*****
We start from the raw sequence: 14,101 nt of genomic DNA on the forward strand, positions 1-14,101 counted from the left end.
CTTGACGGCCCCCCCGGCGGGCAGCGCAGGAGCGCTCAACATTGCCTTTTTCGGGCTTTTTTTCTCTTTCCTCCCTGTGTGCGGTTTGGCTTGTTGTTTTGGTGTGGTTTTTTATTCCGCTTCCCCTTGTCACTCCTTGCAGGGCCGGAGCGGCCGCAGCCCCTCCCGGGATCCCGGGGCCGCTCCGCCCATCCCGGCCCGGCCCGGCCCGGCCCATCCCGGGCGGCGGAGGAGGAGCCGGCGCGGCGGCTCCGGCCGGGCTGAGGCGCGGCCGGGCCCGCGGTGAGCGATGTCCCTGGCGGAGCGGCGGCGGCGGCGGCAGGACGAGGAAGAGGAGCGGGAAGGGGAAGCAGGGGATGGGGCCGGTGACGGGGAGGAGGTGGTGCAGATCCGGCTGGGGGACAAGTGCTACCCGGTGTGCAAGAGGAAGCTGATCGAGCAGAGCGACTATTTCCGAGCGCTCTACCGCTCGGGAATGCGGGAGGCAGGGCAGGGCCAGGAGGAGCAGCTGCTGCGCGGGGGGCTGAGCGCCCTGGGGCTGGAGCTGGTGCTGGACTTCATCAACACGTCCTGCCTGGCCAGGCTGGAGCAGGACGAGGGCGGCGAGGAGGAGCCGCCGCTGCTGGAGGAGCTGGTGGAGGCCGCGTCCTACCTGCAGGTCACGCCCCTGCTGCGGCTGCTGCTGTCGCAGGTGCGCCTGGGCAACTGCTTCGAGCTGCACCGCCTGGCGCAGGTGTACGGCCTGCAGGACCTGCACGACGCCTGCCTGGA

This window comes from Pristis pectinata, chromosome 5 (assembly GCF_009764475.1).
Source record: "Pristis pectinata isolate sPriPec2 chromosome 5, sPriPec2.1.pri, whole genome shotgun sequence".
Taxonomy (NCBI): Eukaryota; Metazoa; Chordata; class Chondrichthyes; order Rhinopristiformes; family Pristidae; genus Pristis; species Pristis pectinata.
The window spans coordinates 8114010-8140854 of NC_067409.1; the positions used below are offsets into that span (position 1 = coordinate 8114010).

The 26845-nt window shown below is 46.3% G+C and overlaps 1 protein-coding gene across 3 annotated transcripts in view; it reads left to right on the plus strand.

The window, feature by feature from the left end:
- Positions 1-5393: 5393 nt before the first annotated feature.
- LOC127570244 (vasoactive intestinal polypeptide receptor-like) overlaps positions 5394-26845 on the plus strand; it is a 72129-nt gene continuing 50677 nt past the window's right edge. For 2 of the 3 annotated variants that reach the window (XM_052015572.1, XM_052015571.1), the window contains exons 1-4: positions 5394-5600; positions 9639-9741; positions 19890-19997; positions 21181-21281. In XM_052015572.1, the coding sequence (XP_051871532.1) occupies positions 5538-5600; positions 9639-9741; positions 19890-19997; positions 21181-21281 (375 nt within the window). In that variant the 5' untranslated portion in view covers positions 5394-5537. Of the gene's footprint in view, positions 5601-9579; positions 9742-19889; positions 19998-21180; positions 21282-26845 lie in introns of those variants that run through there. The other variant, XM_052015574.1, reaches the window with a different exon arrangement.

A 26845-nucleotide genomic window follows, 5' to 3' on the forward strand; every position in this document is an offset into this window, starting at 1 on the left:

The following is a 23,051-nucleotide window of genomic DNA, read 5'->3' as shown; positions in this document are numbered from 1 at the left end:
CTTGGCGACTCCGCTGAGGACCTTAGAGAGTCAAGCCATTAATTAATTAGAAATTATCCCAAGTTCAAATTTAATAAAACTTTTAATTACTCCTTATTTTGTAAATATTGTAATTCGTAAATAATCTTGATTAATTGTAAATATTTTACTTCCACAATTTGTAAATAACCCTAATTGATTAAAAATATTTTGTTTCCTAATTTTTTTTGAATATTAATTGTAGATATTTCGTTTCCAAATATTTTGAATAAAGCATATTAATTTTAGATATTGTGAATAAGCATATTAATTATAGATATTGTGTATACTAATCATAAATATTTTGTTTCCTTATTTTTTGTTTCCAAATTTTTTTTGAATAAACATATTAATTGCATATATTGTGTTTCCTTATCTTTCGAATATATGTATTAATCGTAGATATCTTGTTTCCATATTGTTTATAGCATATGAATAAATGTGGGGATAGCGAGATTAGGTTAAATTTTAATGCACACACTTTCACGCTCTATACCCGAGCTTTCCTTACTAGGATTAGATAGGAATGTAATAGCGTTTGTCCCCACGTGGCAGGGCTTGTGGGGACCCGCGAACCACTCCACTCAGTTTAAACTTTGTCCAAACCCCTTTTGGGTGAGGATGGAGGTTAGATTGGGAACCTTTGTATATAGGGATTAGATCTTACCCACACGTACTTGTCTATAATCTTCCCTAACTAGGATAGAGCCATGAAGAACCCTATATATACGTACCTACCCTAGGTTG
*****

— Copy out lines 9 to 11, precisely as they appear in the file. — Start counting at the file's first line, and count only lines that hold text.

- Positions 1-5393: 5393 nt before the first annotated feature.
- LOC127570244 (vasoactive intestinal polypeptide receptor-like) overlaps positions 5394-26845 on the plus strand; it is a 72129-nt gene continuing 50677 nt past the window's right edge. For 2 of the 3 annotated variants that reach the window (XM_052015572.1, XM_052015571.1), the window contains exons 1-4: positions 5394-5600; positions 9639-9741; positions 19890-19997; positions 21181-21281. In XM_052015572.1, the coding sequence (XP_051871532.1) occupies positions 5538-5600; positions 9639-9741; positions 19890-19997; positions 21181-21281 (375 nt within the window). In that variant the 5' untranslated portion in view covers positions 5394-5537. Of the gene's footprint in view, positions 5601-9579; positions 9742-19889; positions 19998-21180; positions 21282-26845 lie in introns of those variants that run through there. The other variant, XM_052015574.1, reaches the window with a different exon arrangement.

A 26845-nucleotide genomic window follows, 5' to 3' on the forward strand; every position in this document is an offset into this window, starting at 1 on the left: